Re: Parsing newbie -- recursion question (probably simple)

SM Ryan <wyrmwif@tsoft.org>
13 Nov 2005 22:02:07 -0500

          From comp.compilers

Related articles
Parsing newbie -- recursion question (probably simple) sonicsmooth@gmail.com (2005-11-12)
Re: Parsing newbie -- recursion question (probably simple) wyrmwif@tsoft.org (SM Ryan) (2005-11-13)
Re: Parsing newbie -- recursion question (probably simple) DrDiettrich@compuserve.de (Hans-Peter Diettrich) (2005-11-13)
Re: Parsing newbie -- recursion question (probably simple) desw@sussex.ac.uk (Des Watson) (2005-11-13)
Re: Parsing newbie -- recursion question (probably simple) 63q2o4i02@sneakemail.com (2005-11-15)
Re: Parsing newbie -- recursion question (probably simple) cfc@shell01.TheWorld.com (Chris F Clark) (2005-11-15)
Re: Parsing newbie -- recursion question (probably simple) nicola.musatti@gmail.com (Nicola Musatti) (2005-11-15)
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From: SM Ryan <wyrmwif@tsoft.org>
Newsgroups: comp.compilers
Date: 13 Nov 2005 22:02:07 -0500
Organization: Quick STOP Groceries
References: 05-11-059
Keywords: parse

sonicsmooth@gmail.com wrote:


# I'm having trouble getting my head wrapped around recursion. If I have
# the following rule to generate a list of nodes:
#
# nodelist := nodelist node | node


This is called left recursive, because you're recursing on the
leftmost symbol. Right recursive would be


nodelist := node | node nodelist
or
nodelist := node nodelistoption
nodelistoption := empty | nodelist


The other type of recursion is embedding, such as


embedding := something | "(" embedding ")"


Parser generators like yacc can handle left and right recursion
and embedding.


This is a recursive descent parser:


# def nodelist(tokens):
# # some logic maybe...
# # copy the tokens list in case I need to back up
# nodelist(tokens)
# # some logic for ANDing this with
# node(tokens)
# # some more logic for ORing this with
# node(tokens)
#
# I don't understand how to keep from getting caught in an infinite
# recursive loop. The only way out is to find a terminal node, but I'm


And you cannot use left recursion with recursive descent because you
do indeed get caught in an infinite loop. For recursive descent each
function has to accept at least one terminal before recursing. That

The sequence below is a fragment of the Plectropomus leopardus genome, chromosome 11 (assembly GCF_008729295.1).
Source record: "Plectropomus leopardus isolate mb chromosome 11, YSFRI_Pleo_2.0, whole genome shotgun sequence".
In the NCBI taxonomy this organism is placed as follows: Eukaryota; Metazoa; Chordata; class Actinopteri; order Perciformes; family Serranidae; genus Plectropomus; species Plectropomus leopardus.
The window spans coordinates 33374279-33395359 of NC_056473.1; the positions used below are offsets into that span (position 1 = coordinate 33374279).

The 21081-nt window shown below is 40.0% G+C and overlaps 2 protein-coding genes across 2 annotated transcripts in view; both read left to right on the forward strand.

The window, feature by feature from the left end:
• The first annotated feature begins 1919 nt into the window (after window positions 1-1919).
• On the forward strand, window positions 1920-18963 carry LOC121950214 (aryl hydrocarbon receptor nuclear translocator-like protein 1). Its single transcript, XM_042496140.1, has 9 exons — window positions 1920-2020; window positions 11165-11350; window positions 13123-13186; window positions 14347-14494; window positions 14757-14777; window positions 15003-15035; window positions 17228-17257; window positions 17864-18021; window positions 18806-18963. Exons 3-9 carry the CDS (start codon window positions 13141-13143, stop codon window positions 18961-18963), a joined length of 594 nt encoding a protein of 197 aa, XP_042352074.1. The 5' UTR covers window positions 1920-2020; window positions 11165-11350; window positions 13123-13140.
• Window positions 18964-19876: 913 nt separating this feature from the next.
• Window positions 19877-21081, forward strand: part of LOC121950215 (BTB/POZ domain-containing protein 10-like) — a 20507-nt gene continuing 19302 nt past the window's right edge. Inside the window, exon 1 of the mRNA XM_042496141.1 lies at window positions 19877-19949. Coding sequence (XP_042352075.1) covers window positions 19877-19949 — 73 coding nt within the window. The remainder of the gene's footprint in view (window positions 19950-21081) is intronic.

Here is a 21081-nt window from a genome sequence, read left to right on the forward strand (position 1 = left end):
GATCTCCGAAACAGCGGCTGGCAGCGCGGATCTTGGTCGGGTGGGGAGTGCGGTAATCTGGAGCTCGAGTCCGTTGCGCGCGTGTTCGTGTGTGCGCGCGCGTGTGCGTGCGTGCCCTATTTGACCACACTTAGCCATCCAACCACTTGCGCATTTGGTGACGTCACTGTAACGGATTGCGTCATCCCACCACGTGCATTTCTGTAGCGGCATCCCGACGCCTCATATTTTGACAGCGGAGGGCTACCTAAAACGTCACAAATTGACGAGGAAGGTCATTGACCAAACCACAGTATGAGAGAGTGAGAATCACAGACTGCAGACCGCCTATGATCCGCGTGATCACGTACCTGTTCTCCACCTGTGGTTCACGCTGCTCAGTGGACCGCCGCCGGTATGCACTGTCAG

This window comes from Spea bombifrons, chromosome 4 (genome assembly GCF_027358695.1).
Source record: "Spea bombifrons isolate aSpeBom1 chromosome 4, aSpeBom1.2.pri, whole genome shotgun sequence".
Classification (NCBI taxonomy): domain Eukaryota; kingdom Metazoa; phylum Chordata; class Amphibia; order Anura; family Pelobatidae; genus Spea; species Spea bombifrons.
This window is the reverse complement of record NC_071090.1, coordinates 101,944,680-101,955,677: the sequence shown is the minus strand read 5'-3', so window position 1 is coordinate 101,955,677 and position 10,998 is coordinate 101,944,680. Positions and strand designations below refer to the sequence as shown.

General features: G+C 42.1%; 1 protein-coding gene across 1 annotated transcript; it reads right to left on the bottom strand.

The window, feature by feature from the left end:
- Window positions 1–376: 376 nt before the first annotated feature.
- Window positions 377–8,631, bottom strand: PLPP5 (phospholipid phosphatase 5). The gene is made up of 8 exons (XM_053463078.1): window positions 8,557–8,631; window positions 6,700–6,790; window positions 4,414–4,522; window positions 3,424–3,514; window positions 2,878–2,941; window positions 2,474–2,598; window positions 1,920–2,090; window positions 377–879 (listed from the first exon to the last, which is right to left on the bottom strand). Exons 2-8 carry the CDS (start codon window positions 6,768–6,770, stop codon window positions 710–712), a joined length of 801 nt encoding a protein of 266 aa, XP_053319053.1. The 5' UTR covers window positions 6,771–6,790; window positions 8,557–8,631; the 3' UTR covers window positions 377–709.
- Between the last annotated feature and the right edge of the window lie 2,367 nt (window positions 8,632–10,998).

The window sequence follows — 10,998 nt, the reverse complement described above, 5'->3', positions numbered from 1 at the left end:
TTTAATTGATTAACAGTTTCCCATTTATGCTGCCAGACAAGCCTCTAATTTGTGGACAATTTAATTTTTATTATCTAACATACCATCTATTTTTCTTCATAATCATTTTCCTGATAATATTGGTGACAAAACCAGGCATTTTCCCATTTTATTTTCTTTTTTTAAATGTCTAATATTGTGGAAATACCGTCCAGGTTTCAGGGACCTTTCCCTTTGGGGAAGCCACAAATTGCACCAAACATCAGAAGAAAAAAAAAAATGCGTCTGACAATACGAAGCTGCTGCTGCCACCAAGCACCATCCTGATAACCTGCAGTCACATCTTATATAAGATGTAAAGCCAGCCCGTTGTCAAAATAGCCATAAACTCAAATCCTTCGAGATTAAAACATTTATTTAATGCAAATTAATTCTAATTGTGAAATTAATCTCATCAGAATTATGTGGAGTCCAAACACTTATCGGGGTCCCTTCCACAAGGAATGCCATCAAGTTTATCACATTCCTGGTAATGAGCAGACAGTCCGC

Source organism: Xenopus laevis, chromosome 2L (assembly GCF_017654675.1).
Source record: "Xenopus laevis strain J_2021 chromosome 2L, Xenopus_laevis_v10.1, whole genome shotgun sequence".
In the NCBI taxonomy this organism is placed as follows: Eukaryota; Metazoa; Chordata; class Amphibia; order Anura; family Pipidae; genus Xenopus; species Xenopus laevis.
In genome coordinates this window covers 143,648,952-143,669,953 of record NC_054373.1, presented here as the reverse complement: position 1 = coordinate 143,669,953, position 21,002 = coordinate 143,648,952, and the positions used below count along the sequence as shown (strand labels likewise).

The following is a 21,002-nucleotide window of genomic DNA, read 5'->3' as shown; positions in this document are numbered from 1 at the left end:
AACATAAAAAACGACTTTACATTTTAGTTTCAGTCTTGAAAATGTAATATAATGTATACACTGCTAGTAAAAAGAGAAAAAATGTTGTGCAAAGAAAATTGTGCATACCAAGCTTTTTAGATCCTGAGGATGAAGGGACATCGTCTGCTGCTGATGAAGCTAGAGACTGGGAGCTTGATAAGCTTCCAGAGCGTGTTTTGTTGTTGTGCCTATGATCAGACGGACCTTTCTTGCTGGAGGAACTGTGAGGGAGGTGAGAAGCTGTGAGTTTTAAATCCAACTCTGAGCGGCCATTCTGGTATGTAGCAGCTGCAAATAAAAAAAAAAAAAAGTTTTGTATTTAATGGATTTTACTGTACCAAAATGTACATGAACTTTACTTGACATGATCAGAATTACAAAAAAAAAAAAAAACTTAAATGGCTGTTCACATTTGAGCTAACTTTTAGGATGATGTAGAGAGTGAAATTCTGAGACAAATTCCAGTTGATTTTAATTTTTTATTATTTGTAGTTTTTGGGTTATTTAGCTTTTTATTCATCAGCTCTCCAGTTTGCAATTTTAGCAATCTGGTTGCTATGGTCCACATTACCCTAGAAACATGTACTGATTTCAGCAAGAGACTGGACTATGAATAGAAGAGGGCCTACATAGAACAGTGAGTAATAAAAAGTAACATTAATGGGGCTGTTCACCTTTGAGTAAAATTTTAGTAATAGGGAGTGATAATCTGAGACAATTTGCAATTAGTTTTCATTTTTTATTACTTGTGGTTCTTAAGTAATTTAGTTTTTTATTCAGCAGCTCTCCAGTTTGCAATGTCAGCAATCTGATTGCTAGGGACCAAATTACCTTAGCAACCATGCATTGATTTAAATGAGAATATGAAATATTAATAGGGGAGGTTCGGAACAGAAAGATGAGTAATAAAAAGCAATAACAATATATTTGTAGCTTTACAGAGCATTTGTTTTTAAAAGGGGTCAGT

means using right recursion or embedding, and never left
recursion. You have to instead use a productions like


# nodelist := node nodelistoption


def nodelist(tokens)
if node(tokens),
# note that nodelistoption always
# returns true, so this conditional
# will always fail.
if not nodelistoption(tokens),
parse error: expected nodelistoption
return true
else
return false


# nodelistoption := empty | nodelist


def nodelistoption(tokens)
if nodelistoption(tokens),
return true
else
# empty matches nothing, so return
# true of nothing matched
return true


# another nodelist. Should I check for the terminal first? Should I


The first thing checked can be another production, but eventually you
need to accept at least one terminal before you recurse.


For example, for a simple expression:
expression := factor | factor+expression
factor := primary | primary*factor
primary := variable | (expression)
Before it recurses from primary back to expression, it will
have to accept at least one left parenthesis.


def expression
if factor,
if terminal("+"),
if not expression,
parse error
return true
else
return true
else
return false


def factor
if primary,
if terminal("*"),
if not factor,
parse error
return true
else
return true
else
return false


def primary
if variable,
return true
else if terminal("(")
if not expression,
parse error
if not terminal(")"),
parse error
return true
else
return false


--
SM Ryan http://www.rawbw.com/~wyrmwif/
Elvis was an artist. But that didn't stop him from joining the service
in time of war. That's why he is the king, and you're a shmuck.


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